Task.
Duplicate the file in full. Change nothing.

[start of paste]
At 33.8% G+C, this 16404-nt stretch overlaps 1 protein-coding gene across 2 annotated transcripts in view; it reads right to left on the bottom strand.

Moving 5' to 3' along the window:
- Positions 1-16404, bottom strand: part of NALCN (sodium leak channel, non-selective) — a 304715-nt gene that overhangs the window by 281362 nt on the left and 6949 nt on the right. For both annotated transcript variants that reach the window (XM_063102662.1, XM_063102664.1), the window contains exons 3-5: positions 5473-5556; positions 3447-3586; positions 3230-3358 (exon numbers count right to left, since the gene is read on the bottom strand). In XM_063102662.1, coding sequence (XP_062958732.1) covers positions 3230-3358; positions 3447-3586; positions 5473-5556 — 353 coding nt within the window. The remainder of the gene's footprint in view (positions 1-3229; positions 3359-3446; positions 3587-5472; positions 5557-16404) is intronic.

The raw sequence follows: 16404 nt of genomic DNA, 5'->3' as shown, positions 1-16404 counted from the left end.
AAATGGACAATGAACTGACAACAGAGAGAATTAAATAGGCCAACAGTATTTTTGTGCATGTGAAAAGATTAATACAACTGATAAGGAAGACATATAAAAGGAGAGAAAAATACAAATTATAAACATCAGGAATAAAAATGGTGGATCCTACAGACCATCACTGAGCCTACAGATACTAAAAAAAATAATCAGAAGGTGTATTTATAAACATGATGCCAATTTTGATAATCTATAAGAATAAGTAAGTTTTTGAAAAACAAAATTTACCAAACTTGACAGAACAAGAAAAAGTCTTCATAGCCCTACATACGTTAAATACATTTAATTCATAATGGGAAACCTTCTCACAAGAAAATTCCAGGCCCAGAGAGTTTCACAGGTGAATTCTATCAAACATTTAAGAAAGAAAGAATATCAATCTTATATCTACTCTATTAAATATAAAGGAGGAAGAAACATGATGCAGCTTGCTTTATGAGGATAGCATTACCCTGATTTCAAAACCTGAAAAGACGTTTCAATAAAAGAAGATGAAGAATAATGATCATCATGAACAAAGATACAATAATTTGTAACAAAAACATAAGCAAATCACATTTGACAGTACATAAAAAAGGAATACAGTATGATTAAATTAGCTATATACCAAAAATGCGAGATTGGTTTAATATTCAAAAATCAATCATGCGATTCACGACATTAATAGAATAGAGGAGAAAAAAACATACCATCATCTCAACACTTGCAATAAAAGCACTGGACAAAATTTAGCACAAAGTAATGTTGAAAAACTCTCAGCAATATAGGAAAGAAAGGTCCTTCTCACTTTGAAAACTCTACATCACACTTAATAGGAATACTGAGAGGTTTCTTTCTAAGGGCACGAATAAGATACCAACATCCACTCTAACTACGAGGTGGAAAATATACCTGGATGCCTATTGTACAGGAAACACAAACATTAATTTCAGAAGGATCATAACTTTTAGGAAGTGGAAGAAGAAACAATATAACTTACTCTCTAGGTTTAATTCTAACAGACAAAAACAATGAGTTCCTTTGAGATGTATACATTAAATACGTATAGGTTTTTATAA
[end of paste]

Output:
At 33.8% G+C, this 16404-nt stretch overlaps 1 protein-coding gene across 2 annotated transcripts in view; it reads right to left on the bottom strand.

Moving 5' to 3' along the window:
- Positions 1-16404, bottom strand: part of NALCN (sodium leak channel, non-selective) — a 304715-nt gene that overhangs the window by 281362 nt on the left and 6949 nt on the right. For both annotated transcript variants that reach the window (XM_063102662.1, XM_063102664.1), the window contains exons 3-5: positions 5473-5556; positions 3447-3586; positions 3230-3358 (exon numbers count right to left, since the gene is read on the bottom strand). In XM_063102662.1, coding sequence (XP_062958732.1) covers positions 3230-3358; positions 3447-3586; positions 5473-5556 — 353 coding nt within the window. The remainder of the gene's footprint in view (positions 1-3229; positions 3359-3446; positions 3587-5472; positions 5557-16404) is intronic.

The raw sequence follows: 16404 nt of genomic DNA, 5'->3' as shown, positions 1-16404 counted from the left end.
AAATGGACAATGAACTGACAACAGAGAGAATTAAATAGGCCAACAGTATTTTTGTGCATGTGAAAAGATTAATACAACTGATAAGGAAGACATATAAAAGGAGAGAAAAATACAAATTATAAACATCAGGAATAAAAATGGTGGATCCTACAGACCATCACTGAGCCTACAGATACTAAAAAAAATAATCAGAAGGTGTATTTATAAACATGATGCCAATTTTGATAATCTATAAGAATAAGTAAGTTTTTGAAAAACAAAATTTACCAAACTTGACAGAACAAGAAAAAGTCTTCATAGCCCTACATACGTTAAATACATTTAATTCATAATGGGAAACCTTCTCACAAGAAAATTCCAGGCCCAGAGAGTTTCACAGGTGAATTCTATCAAACATTTAAGAAAGAAAGAATATCAATCTTATATCTACTCTATTAAATATAAAGGAGGAAGAAACATGATGCAGCTTGCTTTATGAGGATAGCATTACCCTGATTTCAAAACCTGAAAAGACGTTTCAATAAAAGAAGATGAAGAATAATGATCATCATGAACAAAGATACAATAATTTGTAACAAAAACATAAGCAAATCACATTTGACAGTACATAAAAAAGGAATACAGTATGATTAAATTAGCTATATACCAAAAATGCGAGATTGGTTTAATATTCAAAAATCAATCATGCGATTCACGACATTAATAGAATAGAGGAGAAAAAAACATACCATCATCTCAACACTTGCAATAAAAGCACTGGACAAAATTTAGCACAAAGTAATGTTGAAAAACTCTCAGCAATATAGGAAAGAAAGGTCCTTCTCACTTTGAAAACTCTACATCACACTTAATAGGAATACTGAGAGGTTTCTTTCTAAGGGCACGAATAAGATACCAACATCCACTCTAACTACGAGGTGGAAAATATACCTGGATGCCTATTGTACAGGAAACACAAACATTAATTTCAGAAGGATCATAACTTTTAGGAAGTGGAAGAAGAAACAATATAACTTACTCTCTAGGTTTAATTCTAACAGACAAAAACAATGAGTTCCTTTGAGATGTATACATTAAATACGTATAGGTTTTTATAA